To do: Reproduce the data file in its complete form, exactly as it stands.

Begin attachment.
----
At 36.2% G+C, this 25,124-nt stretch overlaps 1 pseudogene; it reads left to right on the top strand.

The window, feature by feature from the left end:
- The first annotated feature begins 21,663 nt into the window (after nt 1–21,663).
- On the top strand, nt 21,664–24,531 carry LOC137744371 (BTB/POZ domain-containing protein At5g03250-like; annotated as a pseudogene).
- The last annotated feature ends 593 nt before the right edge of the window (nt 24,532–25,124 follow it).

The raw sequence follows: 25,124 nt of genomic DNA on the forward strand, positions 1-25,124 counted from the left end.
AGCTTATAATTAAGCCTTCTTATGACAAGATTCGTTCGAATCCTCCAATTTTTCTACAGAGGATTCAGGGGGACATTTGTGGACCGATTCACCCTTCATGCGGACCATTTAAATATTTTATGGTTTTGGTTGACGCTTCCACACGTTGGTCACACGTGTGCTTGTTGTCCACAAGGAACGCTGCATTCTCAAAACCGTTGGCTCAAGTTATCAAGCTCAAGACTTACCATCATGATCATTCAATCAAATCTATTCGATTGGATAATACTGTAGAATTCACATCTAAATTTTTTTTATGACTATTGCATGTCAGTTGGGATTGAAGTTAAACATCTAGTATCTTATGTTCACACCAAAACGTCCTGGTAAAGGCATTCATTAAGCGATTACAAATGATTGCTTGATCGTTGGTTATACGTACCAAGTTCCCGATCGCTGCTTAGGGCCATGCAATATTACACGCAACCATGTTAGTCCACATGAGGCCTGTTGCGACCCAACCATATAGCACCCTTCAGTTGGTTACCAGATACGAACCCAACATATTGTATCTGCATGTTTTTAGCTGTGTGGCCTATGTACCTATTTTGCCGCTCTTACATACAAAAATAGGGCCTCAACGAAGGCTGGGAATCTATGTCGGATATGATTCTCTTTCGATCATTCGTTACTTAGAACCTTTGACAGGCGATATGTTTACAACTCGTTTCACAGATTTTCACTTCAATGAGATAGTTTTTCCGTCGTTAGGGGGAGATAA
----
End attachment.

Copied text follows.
At 36.2% G+C, this 25,124-nt stretch overlaps 1 pseudogene; it reads left to right on the top strand.

The window, feature by feature from the left end:
- The first annotated feature begins 21,663 nt into the window (after nt 1–21,663).
- On the top strand, nt 21,664–24,531 carry LOC137744371 (BTB/POZ domain-containing protein At5g03250-like; annotated as a pseudogene).
- The last annotated feature ends 593 nt before the right edge of the window (nt 24,532–25,124 follow it).

The raw sequence follows: 25,124 nt of genomic DNA on the forward strand, positions 1-25,124 counted from the left end.
AGCTTATAATTAAGCCTTCTTATGACAAGATTCGTTCGAATCCTCCAATTTTTCTACAGAGGATTCAGGGGGACATTTGTGGACCGATTCACCCTTCATGCGGACCATTTAAATATTTTATGGTTTTGGTTGACGCTTCCACACGTTGGTCACACGTGTGCTTGTTGTCCACAAGGAACGCTGCATTCTCAAAACCGTTGGCTCAAGTTATCAAGCTCAAGACTTACCATCATGATCATTCAATCAAATCTATTCGATTGGATAATACTGTAGAATTCACATCTAAATTTTTTTTATGACTATTGCATGTCAGTTGGGATTGAAGTTAAACATCTAGTATCTTATGTTCACACCAAAACGTCCTGGTAAAGGCATTCATTAAGCGATTACAAATGATTGCTTGATCGTTGGTTATACGTACCAAGTTCCCGATCGCTGCTTAGGGCCATGCAATATTACACGCAACCATGTTAGTCCACATGAGGCCTGTTGCGACCCAACCATATAGCACCCTTCAGTTGGTTACCAGATACGAACCCAACATATTGTATCTGCATGTTTTTAGCTGTGTGGCCTATGTACCTATTTTGCCGCTCTTACATACAAAAATAGGGCCTCAACGAAGGCTGGGAATCTATGTCGGATATGATTCTCTTTCGATCATTCGTTACTTAGAACCTTTGACAGGCGATATGTTTACAACTCGTTTCACAGATTTTCACTTCAATGAGATAGTTTTTCCGTCGTTAGGGGGAGATAA